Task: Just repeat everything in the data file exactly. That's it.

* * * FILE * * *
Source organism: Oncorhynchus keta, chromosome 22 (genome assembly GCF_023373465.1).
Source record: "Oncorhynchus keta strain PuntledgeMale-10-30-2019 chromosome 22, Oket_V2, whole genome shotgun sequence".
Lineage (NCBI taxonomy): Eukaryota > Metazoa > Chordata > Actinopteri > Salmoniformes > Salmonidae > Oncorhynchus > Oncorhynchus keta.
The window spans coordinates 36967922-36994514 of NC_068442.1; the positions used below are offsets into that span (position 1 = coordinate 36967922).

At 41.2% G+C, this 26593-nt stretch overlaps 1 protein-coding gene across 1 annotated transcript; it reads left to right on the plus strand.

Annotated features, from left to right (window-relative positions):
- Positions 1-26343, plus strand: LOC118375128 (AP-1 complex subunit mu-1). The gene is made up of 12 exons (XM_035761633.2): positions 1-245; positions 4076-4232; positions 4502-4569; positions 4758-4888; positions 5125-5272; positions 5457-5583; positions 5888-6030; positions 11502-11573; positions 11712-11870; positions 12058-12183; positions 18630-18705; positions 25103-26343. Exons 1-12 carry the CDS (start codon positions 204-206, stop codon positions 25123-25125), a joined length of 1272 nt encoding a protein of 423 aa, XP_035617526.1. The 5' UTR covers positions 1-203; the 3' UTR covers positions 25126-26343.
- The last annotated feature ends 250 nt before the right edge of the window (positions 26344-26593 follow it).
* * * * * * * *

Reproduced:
Source organism: Oncorhynchus keta, chromosome 22 (genome assembly GCF_023373465.1).
Source record: "Oncorhynchus keta strain PuntledgeMale-10-30-2019 chromosome 22, Oket_V2, whole genome shotgun sequence".
Lineage (NCBI taxonomy): Eukaryota > Metazoa > Chordata > Actinopteri > Salmoniformes > Salmonidae > Oncorhynchus > Oncorhynchus keta.
The window spans coordinates 36967922-36994514 of NC_068442.1; the positions used below are offsets into that span (position 1 = coordinate 36967922).

At 41.2% G+C, this 26593-nt stretch overlaps 1 protein-coding gene across 1 annotated transcript; it reads left to right on the plus strand.

Annotated features, from left to right (window-relative positions):
- Positions 1-26343, plus strand: LOC118375128 (AP-1 complex subunit mu-1). The gene is made up of 12 exons (XM_035761633.2): positions 1-245; positions 4076-4232; positions 4502-4569; positions 4758-4888; positions 5125-5272; positions 5457-5583; positions 5888-6030; positions 11502-11573; positions 11712-11870; positions 12058-12183; positions 18630-18705; positions 25103-26343. Exons 1-12 carry the CDS (start codon positions 204-206, stop codon positions 25123-25125), a joined length of 1272 nt encoding a protein of 423 aa, XP_035617526.1. The 5' UTR covers positions 1-203; the 3' UTR covers positions 25126-26343.
- The last annotated feature ends 250 nt before the right edge of the window (positions 26344-26593 follow it).